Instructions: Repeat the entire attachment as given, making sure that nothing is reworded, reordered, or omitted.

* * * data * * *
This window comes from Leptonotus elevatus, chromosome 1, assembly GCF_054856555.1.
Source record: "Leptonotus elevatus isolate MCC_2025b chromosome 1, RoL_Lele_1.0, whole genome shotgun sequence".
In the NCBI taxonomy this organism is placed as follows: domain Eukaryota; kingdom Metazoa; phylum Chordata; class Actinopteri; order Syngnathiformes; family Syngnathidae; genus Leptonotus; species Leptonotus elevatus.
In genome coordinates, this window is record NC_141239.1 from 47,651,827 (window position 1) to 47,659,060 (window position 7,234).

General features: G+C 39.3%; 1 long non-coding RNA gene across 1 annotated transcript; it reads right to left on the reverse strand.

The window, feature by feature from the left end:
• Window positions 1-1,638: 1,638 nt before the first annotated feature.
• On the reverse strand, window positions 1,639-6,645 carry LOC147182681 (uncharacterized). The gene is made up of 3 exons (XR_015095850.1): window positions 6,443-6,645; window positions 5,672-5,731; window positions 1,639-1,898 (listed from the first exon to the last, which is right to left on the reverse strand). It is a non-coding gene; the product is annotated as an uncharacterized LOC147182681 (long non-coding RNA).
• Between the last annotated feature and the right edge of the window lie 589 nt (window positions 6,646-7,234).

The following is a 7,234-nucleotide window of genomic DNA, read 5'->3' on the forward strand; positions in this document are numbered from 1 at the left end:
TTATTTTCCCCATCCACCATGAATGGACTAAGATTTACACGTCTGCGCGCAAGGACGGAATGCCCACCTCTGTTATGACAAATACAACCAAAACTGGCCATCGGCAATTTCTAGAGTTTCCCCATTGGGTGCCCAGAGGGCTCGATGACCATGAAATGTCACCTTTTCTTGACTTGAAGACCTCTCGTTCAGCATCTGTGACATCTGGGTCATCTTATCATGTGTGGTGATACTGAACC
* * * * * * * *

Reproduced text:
This window comes from Leptonotus elevatus, chromosome 1, assembly GCF_054856555.1.
Source record: "Leptonotus elevatus isolate MCC_2025b chromosome 1, RoL_Lele_1.0, whole genome shotgun sequence".
In the NCBI taxonomy this organism is placed as follows: domain Eukaryota; kingdom Metazoa; phylum Chordata; class Actinopteri; order Syngnathiformes; family Syngnathidae; genus Leptonotus; species Leptonotus elevatus.
In genome coordinates, this window is record NC_141239.1 from 47,651,827 (window position 1) to 47,659,060 (window position 7,234).

General features: G+C 39.3%; 1 long non-coding RNA gene across 1 annotated transcript; it reads right to left on the reverse strand.

The window, feature by feature from the left end:
• Window positions 1-1,638: 1,638 nt before the first annotated feature.
• On the reverse strand, window positions 1,639-6,645 carry LOC147182681 (uncharacterized). The gene is made up of 3 exons (XR_015095850.1): window positions 6,443-6,645; window positions 5,672-5,731; window positions 1,639-1,898 (listed from the first exon to the last, which is right to left on the reverse strand). It is a non-coding gene; the product is annotated as an uncharacterized LOC147182681 (long non-coding RNA).
• Between the last annotated feature and the right edge of the window lie 589 nt (window positions 6,646-7,234).

The following is a 7,234-nucleotide window of genomic DNA, read 5'->3' on the forward strand; positions in this document are numbered from 1 at the left end:
TTATTTTCCCCATCCACCATGAATGGACTAAGATTTACACGTCTGCGCGCAAGGACGGAATGCCCACCTCTGTTATGACAAATACAACCAAAACTGGCCATCGGCAATTTCTAGAGTTTCCCCATTGGGTGCCCAGAGGGCTCGATGACCATGAAATGTCACCTTTTCTTGACTTGAAGACCTCTCGTTCAGCATCTGTGACATCTGGGTCATCTTATCATGTGTGGTGATACTGAACC